Organic Alternatives to Chemical Pesticides

pexels-photo-531208.jpeg

by Sydney Boogaard, spring intern

Why use alternatives to pesticides?

If you have the privilege of having a lawn or garden, you aim to keep it lush, green, and pest free. In order to obtain this, many resort to the use of pesticides and chemical fertilizers. While these products may be effective, they are also harmful, not only to the ecosystem, but our own human health. Most fertilizers and pesticides are manufactured with chemicals that can hurt human health; as research has shown even regulated pesticides cause damage, and all the effects have not yet been studied.

Fortunately, there are cost-effective natural alternatives to pesticides and fertilizers that will help you attain that healthy pest free yard, all while being pesticide free. Join our #PesticideFreeSLC campaign and pledge to keep our yards healthy and our bodies safe! Read more

Organic Ways to Care for Your Lawn & Soil

healthy-spring-young-green-5865.jpg

by Sydney Boogaard, SLCgreen intern

Maintaining a traditional green and lush lawn in Utah’s arid climate can be a real challenge. Utah’s extreme weather can place a significant amount of stress on our plants, grasses, and vegetables. But with a little proactive care, we can keep our yards healthy, happy, and pesticide free.

The key to this is to remember that our soils, lawns, and gardens are dynamic living systems that depend on a healthy ecosystem to thrive.

The suggestions below are sustainable and natural practices that can help maintain that healthy ecosystem– and thereby a strong flourishing yard.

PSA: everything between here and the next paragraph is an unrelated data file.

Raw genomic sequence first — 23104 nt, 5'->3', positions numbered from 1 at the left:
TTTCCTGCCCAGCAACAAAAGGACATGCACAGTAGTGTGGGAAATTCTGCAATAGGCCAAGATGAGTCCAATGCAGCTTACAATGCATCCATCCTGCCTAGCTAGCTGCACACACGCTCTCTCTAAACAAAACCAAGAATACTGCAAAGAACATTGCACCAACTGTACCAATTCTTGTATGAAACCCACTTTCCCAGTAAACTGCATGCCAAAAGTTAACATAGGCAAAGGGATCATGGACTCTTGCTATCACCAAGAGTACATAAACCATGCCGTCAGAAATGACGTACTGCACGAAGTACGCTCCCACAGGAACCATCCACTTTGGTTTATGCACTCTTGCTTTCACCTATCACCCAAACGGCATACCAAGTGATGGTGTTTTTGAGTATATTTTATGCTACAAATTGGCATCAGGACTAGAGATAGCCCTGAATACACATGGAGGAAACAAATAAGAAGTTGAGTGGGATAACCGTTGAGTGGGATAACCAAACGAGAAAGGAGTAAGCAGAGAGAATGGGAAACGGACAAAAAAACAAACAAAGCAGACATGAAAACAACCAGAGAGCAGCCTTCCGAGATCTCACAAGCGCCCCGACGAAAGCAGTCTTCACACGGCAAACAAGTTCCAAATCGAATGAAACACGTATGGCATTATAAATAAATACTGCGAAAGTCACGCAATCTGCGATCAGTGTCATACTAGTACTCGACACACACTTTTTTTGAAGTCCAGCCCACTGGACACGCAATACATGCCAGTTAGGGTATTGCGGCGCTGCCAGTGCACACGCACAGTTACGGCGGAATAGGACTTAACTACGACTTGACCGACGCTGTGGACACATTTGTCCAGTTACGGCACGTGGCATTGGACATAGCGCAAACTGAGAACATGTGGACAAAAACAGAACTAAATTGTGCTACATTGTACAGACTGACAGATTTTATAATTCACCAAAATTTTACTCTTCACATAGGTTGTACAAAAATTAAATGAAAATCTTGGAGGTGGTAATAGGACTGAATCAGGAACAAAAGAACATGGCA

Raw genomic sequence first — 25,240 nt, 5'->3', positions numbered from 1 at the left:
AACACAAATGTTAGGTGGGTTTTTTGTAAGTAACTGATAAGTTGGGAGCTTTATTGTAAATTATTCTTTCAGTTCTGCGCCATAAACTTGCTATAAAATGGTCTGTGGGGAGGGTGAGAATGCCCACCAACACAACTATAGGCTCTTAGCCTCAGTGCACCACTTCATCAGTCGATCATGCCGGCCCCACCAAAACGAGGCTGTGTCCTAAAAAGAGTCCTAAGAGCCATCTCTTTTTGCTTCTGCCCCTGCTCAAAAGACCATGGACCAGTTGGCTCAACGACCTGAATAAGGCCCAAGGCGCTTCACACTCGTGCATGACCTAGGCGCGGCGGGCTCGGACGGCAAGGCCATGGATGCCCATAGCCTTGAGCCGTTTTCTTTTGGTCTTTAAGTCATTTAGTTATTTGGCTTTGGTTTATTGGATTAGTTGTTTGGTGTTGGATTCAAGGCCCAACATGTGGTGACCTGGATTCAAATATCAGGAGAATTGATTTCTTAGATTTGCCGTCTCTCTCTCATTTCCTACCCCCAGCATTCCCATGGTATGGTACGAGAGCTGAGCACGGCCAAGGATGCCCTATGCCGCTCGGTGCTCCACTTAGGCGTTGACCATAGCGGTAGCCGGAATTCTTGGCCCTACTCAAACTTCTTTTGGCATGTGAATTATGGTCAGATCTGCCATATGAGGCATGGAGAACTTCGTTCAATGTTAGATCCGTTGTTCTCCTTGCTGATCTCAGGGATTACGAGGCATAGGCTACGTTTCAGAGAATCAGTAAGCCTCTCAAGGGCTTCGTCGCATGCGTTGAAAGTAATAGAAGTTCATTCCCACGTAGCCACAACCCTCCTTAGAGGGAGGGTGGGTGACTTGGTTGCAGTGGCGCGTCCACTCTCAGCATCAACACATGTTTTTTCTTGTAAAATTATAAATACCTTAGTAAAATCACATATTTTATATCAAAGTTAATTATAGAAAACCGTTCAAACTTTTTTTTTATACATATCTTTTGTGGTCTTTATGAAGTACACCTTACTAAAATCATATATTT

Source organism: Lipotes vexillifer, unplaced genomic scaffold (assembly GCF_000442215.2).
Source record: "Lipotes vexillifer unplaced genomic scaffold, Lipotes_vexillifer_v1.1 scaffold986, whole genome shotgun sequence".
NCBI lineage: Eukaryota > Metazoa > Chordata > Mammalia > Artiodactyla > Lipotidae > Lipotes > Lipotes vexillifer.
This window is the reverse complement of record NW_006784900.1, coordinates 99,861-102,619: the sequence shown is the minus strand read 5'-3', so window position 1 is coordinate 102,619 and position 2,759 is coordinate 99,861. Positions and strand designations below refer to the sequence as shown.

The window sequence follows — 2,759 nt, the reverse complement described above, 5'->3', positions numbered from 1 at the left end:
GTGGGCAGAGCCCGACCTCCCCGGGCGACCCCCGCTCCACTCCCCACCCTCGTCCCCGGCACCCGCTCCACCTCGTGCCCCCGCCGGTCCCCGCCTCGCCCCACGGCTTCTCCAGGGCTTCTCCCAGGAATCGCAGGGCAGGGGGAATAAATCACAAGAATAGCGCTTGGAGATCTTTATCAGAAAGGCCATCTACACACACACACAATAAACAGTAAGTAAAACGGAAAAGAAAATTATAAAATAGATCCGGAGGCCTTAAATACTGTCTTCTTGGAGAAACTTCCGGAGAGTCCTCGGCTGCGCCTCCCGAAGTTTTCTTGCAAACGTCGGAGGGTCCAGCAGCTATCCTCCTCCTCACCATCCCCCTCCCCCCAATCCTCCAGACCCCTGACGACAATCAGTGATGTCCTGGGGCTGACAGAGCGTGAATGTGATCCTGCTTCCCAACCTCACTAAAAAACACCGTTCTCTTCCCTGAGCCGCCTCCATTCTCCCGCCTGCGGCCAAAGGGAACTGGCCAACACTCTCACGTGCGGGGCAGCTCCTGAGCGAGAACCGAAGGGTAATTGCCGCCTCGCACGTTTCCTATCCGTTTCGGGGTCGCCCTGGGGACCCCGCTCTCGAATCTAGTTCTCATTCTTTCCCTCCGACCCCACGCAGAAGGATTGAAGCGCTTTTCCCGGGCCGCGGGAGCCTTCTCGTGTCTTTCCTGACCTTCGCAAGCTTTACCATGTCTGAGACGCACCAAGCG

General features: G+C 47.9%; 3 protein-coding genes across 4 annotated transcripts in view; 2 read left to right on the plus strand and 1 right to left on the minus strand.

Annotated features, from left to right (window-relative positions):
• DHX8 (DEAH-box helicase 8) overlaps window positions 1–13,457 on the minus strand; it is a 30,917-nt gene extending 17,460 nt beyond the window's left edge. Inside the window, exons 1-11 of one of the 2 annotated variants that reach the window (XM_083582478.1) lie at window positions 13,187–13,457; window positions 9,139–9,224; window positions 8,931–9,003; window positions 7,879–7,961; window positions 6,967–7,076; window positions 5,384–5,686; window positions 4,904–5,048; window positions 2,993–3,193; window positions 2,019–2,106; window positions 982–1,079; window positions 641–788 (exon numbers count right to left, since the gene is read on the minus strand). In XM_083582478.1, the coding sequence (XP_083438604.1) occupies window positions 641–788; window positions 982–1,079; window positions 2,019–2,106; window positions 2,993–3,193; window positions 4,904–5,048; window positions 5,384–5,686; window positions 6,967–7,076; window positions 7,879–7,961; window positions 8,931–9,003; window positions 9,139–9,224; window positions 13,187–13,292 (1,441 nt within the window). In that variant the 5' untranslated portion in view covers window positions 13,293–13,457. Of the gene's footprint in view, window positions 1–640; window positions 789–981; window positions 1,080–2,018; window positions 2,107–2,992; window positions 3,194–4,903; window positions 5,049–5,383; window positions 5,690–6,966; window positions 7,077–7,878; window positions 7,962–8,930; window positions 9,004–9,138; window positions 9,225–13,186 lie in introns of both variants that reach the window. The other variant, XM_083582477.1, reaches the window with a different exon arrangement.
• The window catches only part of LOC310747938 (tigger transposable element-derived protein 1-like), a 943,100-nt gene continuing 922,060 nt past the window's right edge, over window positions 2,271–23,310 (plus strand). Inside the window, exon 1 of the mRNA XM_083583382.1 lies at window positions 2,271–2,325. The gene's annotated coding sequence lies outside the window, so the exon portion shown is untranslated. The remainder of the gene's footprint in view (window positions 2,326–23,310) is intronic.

Don’t forget to join our #PesticideFreeSLC campaign and pledge to keep our yards healthy and our bodies safe

Read more

Use Native Plants, Strengthen Your Landscape


pexels-photo-266731.jpeg

by Sydney Boogaard, spring intern

Why choose native?

Many of us will soon be planting new perennials, lawn, vegetables, or fruit trees. Like most, we want our yards to look lush, healthy, and happy. This too often means the use of fertilizers and pesticides. But if you choose the right plants and grasses your need for those harmful pesticides and chemical fertilizers will dwindle.

Choosing native plants can make a difference. Because they evolved in this environment, they’re not only tougher, they help maintain healthy soil composition; increase your yard’s biodiversity; prevent water runoff; attract native species and pollinators; and resist drought, freeze, disease, and pests.

By using native plants and site-adapted grasses we can reduce our use of unsafe pesticides and fertilizers, becoming pesticide free! Join our #PesticideFreeSLC campaign and pledge to keep our yards healthy and our bodies safe.

Today we’ll talk specifically about grasses, alternative lawn covers, and native plants.

Read more